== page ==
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Railroaders' Nostalgia > UP Sherman Hill runaway, July 1979


Date: 10/08/18 10:35
UP Sherman Hill runaway, July 1979
Author: bradleymckay

As mentioned in the discussion of the current (possible) Sherman Hill runaway I thought this would be a good read ...

NTSB report (it's a PDF file so it might load slowly):

https://www.ntsb.gov/investigations/AccidentReports/Reports/RAR7912.pdf


Allen



Edited 3 time(s). Last edit at 10/08/18 10:39 by bradleymckay.



Date: 10/08/18 15:39
Re: UP Sherman Hill runaway, July 1979
Author: Copy19

Very interesting reading.  A wreck situation waiting to happen.



Date: 10/09/18 14:32
Re: UP Sherman Hill runaway, July 1979
Author: ExSPCondr

Here's a little bit of trivia:

The rear brakeman (1979) who didn't pull the air when the train reached 75 MPH couldn't pass the conductors test. (That would have stopped the train.)

The brakeman on the 1989 Duffy St. runaway didn't pass his conductors test either. (He couldn't tell whether or not the dynamic was working on the engine he was riding on.)
G
 



Date: 10/09/18 15:50
Re: UP Sherman Hill runaway, July 1979
Author: bradleymckay

One thing not known is if UP ever had any other issues with turned angle cocks in Rawlins or Laramie in 1979 or in 1980.  We'll probably never know...

At the time one of my cousins was a hoghead on the North Platte - Cheyenne extra board and his brother was a brakeman.  I was in NP in June of 1980 and I don't remember either of them talking about the runaway.


Allen



Date: 10/10/18 04:19
Re: UP Sherman Hill runaway, July 1979
Author: dcfbalcoS1

           Just an observation but I see a lot of companies hiring people who know absolutely nothing and it appears boths sides seem to be happy with the situation.



Date: 10/10/18 09:23
Re: UP Sherman Hill runaway, July 1979
Author: bradleymckay

dcfbalcoS1 Wrote:
-------------------------------------------------------
>            Just an observation but I see a
> lot of companies hiring people who know absolutely
> nothing and it appears boths sides seem to be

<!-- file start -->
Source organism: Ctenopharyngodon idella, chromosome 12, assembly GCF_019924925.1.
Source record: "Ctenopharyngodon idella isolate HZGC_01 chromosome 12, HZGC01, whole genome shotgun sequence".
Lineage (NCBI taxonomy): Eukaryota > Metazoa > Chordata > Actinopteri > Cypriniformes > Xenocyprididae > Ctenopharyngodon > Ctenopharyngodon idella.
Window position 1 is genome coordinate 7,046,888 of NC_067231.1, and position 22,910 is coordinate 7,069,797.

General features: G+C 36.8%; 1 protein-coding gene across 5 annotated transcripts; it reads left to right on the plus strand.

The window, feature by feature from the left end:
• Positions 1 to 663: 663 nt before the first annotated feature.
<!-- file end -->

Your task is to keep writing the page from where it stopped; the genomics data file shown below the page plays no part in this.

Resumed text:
> happy with the situation.

Some empoyees care, some are only there for the paycheck.


Allen



Date: 10/11/18 21:01
Re: UP Sherman Hill runaway, July 1979
Author: eminence_grise

CP had a similar incident going downgrade into Medicine Hat , Alberta.

It involved an eastbound lumber train 942 and an airhose on a cushion drawbar crimped closed when the slack ran in. The engineer first used dynamic brake to control the train down a 2% grade from Redcliff and Medicine Hat.

When the automatic brake failed to control the speed, the engineer assumed the trailing units in the power consist had been set up wrong. He was an the walkway between units when the train collided with a switch engine in Medicine Hat yard. The engineer was thrown from the walkway and killed, and an engineer on the switch engine was seriously injured and permanently disabled.

This was a short but steep downgrade, so the runaway happened very quickly. There was a caboose on the tail end, occupied by a conductor and tail end trainman. The caboose had air guages in the cupola and at the conductors desk, likewise emergency brake valves. The train achieved speeds of over 65 miles per hour in a 30 mile per hour zone. Also, the train was approaching a crew change location so under normal conditions should have been slowing to a stop while approaching Medicine Hat eastward.

The tail end crew failed to communicate with the head end and later to activate the emergency brake from the caboose.

I knew the engineer involved in this wreck. He was a steam era engineer who had issues with new hires, and so he took it on himself to go back and check the locomotive consist rather than have the brakeman go back. He also didn't ask  the tail end crew what was happening with the air brakes.